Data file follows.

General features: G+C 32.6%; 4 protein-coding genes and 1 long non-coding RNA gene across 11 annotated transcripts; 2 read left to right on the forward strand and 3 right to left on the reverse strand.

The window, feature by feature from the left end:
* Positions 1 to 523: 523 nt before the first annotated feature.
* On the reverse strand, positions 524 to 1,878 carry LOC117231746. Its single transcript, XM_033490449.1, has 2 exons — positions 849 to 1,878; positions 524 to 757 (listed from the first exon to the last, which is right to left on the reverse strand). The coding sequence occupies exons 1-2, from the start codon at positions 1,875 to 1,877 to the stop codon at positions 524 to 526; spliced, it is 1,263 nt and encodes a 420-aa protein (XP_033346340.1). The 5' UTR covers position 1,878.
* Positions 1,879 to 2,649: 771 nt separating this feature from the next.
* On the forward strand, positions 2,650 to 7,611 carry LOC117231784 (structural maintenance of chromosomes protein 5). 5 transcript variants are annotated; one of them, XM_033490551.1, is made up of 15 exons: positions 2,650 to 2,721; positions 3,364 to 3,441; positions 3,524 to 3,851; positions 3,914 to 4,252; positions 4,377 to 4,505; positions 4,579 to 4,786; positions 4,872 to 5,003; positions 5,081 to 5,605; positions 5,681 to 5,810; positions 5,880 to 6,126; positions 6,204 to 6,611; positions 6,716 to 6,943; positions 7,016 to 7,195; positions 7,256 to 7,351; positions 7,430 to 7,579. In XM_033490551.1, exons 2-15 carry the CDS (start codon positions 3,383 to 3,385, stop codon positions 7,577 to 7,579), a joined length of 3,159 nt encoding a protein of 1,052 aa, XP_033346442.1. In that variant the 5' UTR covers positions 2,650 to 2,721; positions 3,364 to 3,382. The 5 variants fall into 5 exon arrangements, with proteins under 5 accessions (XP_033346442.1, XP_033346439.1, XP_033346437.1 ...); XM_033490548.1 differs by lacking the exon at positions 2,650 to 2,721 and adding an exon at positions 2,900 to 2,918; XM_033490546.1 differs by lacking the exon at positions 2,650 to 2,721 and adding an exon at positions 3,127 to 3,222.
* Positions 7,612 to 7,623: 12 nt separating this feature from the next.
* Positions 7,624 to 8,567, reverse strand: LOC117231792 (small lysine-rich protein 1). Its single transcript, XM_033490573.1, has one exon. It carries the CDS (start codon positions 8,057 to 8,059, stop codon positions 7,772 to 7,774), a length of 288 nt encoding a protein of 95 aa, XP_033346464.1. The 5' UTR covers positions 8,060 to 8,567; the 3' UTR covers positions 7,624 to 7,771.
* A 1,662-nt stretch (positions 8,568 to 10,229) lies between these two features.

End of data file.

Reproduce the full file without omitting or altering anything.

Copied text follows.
General features: G+C 32.6%; 4 protein-coding genes and 1 long non-coding RNA gene across 11 annotated transcripts; 2 read left to right on the forward strand and 3 right to left on the reverse strand.

The window, feature by feature from the left end:
* Positions 1 to 523: 523 nt before the first annotated feature.
* On the reverse strand, positions 524 to 1,878 carry LOC117231746. Its single transcript, XM_033490449.1, has 2 exons — positions 849 to 1,878; positions 524 to 757 (listed from the first exon to the last, which is right to left on the reverse strand). The coding sequence occupies exons 1-2, from the start codon at positions 1,875 to 1,877 to the stop codon at positions 524 to 526; spliced, it is 1,263 nt and encodes a 420-aa protein (XP_033346340.1). The 5' UTR covers position 1,878.
* Positions 1,879 to 2,649: 771 nt separating this feature from the next.
* On the forward strand, positions 2,650 to 7,611 carry LOC117231784 (structural maintenance of chromosomes protein 5). 5 transcript variants are annotated; one of them, XM_033490551.1, is made up of 15 exons: positions 2,650 to 2,721; positions 3,364 to 3,441; positions 3,524 to 3,851; positions 3,914 to 4,252; positions 4,377 to 4,505; positions 4,579 to 4,786; positions 4,872 to 5,003; positions 5,081 to 5,605; positions 5,681 to 5,810; positions 5,880 to 6,126; positions 6,204 to 6,611; positions 6,716 to 6,943; positions 7,016 to 7,195; positions 7,256 to 7,351; positions 7,430 to 7,579. In XM_033490551.1, exons 2-15 carry the CDS (start codon positions 3,383 to 3,385, stop codon positions 7,577 to 7,579), a joined length of 3,159 nt encoding a protein of 1,052 aa, XP_033346442.1. In that variant the 5' UTR covers positions 2,650 to 2,721; positions 3,364 to 3,382. The 5 variants fall into 5 exon arrangements, with proteins under 5 accessions (XP_033346442.1, XP_033346439.1, XP_033346437.1 ...); XM_033490548.1 differs by lacking the exon at positions 2,650 to 2,721 and adding an exon at positions 2,900 to 2,918; XM_033490546.1 differs by lacking the exon at positions 2,650 to 2,721 and adding an exon at positions 3,127 to 3,222.
* Positions 7,612 to 7,623: 12 nt separating this feature from the next.
* Positions 7,624 to 8,567, reverse strand: LOC117231792 (small lysine-rich protein 1). Its single transcript, XM_033490573.1, has one exon. It carries the CDS (start codon positions 8,057 to 8,059, stop codon positions 7,772 to 7,774), a length of 288 nt encoding a protein of 95 aa, XP_033346464.1. The 5' UTR covers positions 8,060 to 8,567; the 3' UTR covers positions 7,624 to 7,771.
* A 1,662-nt stretch (positions 8,568 to 10,229) lies between these two features.